Keeping Iron Bacteria out of Your Well
By Ralph Morris, M.D., M.P.H., and Steve Hubbs, P.E.

Iron bacteria-contaminated toilet tank Photo credit: Thomas Scherer, North Dakota State University

Iron bacteria-contaminated toilet tank
Photo credit: Thomas Scherer, North Dakota State University

Are you one of almost 45 million Americans who get their water from a private well?1 If so, you undoubtedly want clean, safe, and clear water. But if unpleasant tastes or smells are coming out of your faucets, and your sinks, tubs, and toilets are stained reddish-brown, your well and water system might be contaminated with iron bacteria. This fall, one of us (RM) noticed a brownish foam in his toilet tank and a distinct iron taste to the drinking water, despite having an on-site water softener…

Iron Bacteria and Well Water

Iron bacteria are microorganisms that use iron (or manganese) as an energy source. Bacteria from the genera Gallionella, Leptothrix, and Crenothrix are important members of the iron bacteria group, and occur naturally in surface water and soil in many states … READ MORE >>

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After All These Years, Was My Mom Right about Removing Your Shoes When Entering a Home?
By Bruce K. Bernard, Ph.D.

One way to encourage shoe removal is to provide an obvious place in the foyer where guests can sit and remove shoes easily.

One way to encourage shoe removal is to
provide an obvious place in the foyer where
guests can sit and remove shoes easily.

My mother always made us take our shoes off just inside the doors of our home. Did that make scientific sense back then or now? Although most of us would not track wet, sandy or muddy shoes into living quarters, many of us routinely make an entrance wearing shoes that are dry and free of visible debris. Mindful of the potential risks from exposure to the invisible microbes adhering to the bottom of their shoes, however, some people leave their footwear at the door. Of course, in some cultures, outdoor shoes are never worn indoors and alternative footwear such as slippers or slipper socks are provided at the entrance to the home.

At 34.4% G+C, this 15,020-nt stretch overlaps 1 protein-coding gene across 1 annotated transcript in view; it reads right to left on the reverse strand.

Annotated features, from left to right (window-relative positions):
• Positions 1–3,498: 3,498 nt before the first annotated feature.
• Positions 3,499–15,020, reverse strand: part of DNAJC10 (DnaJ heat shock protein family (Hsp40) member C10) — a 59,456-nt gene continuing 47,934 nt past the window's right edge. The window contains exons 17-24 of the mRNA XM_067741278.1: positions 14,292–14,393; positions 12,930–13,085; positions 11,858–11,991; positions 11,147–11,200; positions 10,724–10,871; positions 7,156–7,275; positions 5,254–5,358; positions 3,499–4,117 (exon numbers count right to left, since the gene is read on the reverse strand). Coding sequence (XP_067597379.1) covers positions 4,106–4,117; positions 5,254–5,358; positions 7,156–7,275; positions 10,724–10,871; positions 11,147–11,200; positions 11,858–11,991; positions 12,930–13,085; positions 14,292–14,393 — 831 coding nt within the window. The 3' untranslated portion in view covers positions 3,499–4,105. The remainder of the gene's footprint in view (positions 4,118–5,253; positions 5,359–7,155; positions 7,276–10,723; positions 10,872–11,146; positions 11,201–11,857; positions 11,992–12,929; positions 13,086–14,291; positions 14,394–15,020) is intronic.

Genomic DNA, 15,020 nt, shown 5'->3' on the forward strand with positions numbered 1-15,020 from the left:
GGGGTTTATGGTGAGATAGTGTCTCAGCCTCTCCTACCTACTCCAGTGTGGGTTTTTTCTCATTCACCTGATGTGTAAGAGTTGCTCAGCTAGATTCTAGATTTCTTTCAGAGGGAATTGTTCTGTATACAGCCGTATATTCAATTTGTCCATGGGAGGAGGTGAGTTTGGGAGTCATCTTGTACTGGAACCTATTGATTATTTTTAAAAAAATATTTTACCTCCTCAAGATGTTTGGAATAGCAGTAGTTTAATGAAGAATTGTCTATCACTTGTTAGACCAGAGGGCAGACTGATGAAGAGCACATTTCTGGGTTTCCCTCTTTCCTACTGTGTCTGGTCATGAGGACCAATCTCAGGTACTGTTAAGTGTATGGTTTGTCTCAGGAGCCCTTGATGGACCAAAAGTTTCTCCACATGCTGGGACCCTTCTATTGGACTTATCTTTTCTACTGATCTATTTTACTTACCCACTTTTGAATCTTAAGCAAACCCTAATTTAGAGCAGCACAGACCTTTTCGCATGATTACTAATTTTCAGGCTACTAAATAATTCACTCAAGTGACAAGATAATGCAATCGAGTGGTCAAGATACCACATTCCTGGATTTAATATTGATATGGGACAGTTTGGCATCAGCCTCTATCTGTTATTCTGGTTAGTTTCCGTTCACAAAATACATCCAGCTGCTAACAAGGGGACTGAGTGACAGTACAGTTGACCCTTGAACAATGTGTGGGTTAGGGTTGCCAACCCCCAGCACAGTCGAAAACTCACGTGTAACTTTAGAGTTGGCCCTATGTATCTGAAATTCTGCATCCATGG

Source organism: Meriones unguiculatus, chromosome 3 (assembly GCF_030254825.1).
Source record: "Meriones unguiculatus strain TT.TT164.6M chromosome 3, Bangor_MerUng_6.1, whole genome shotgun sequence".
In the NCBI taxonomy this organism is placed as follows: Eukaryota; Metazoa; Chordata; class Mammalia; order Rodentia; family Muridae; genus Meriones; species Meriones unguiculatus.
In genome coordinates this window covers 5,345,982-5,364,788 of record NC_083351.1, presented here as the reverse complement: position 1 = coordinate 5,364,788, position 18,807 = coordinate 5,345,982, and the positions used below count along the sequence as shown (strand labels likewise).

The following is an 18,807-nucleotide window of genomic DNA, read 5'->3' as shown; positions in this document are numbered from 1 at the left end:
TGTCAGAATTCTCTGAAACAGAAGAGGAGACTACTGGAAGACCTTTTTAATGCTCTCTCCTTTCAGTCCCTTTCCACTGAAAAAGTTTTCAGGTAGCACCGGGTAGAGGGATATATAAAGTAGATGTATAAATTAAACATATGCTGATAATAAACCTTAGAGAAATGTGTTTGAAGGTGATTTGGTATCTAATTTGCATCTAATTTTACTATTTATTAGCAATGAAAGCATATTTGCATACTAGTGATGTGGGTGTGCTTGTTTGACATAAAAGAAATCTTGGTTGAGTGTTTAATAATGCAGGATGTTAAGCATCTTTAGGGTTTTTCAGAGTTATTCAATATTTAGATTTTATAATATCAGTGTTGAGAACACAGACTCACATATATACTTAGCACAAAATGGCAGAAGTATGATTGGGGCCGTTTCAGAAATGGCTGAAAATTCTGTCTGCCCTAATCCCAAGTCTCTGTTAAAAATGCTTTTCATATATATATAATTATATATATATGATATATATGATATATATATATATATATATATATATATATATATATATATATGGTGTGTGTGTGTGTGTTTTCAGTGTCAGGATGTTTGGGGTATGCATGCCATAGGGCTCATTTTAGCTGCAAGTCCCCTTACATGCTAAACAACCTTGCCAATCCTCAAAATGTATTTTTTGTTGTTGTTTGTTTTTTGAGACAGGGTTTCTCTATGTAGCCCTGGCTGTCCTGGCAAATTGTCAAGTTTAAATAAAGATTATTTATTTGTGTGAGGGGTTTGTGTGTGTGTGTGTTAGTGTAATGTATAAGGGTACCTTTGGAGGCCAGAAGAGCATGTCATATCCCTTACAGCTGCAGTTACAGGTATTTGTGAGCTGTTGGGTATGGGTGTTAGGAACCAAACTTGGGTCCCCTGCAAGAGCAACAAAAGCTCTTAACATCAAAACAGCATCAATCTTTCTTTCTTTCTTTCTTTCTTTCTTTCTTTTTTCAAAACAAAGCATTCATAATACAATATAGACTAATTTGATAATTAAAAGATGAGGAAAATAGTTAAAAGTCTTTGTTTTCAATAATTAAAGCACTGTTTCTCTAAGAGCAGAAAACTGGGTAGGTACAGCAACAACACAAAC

An April, 2017 Wall Street Journal article concludes that taking your shoes off indoors is READ MORE >>

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“Germ” Terms: Villains and Heroes
By the Water Quality & Health Council

Germ Terms“Germs,” “pathogens,” “microbes,” “probiotics,” the “human microbiome”… these are just a few of the terms in common use that pertain to the world of microscopic life forms that we alternately avoid and embrace. For example, to steer clear of becoming sick with the seasonal flu virus, many of us get an annual flu shot. Employees are asked to stay home from work to help prevent spreading colds (rhinoviruses) and norovirus (the “stomach bug”), and hospitals disinfect against superbug bacteria, such as MRSA and C. difficile. On the other hand, the medical profession notes the “probiotic” characteristics of the “good bacteria” content of yogurt and fermented foods, such as kimchi, sauerkraut1 and miso. The live cultures in these foods, they say, can help shore up our immune systems to fight off illness. So, are microbes good or bad? The answer is both! The world of microbes to which READ MORE >>

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Happy Holidays at the Pool
By the Water Quality & Health Council

Happy Holidays PoolLooking for a fun family holiday activity that does not involve electronic gadgets, shopping, eating cookies or drinking egg nog? Look no farther than your local indoor swimming pool! Here are three good reasons to go swimming at least once during the fall and winter holidays:

1. Swimming is great exercise.

Ease you conscience as you ease your body into the warm water of an indoor pool. Swimming is the fourth most popular sports activity in the U.S. (after walking, exercising with equipment and camping), and a good way to get regular aerobic exercise without taxing your joints. Studies show swimmers have about half the risk of death of inactive people.

Are your children comfortable around the water and learning to swim? Swimming lessons are usually available year-round at indoor pools. Additionally, children delight in indoor water play features such as water slides and showers, and parents appreciate the READ MORE >>

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A Thanksgiving Food Safety Quiz
By Linda F. Golodner

Wondering how long your leftover holiday food will last once refrigerated or frozen? Consult this handy Foodsafety.gov chart.

Wondering how long your leftover holiday food will last once refrigerated or frozen? Consult this handy Foodsafety.gov chart.

Preparing a Thanksgiving feast is really an exercise in project management. Whether you are “sub-contracting” the sides or coordinating everything from “soup to nuts” yourself, an awareness of food safety is essential to reach the goal of a delicious, safely prepared meal. Take the quiz below to test your knowledge of food safety for the big day ahead.

True or False:

1. The top shelf of the refrigerator is the worst place to store a raw turkey until it is time to be cooked.

True. Store Tom Turkey “as low as he can go” in the fridge; that is, on the lowest shelf possible. The goal is to prevent raw turkey juices from dripping down and contaminating foods stored on lower shelves. Keep Tom well-wrapped in plastic and on a READ MORE >>

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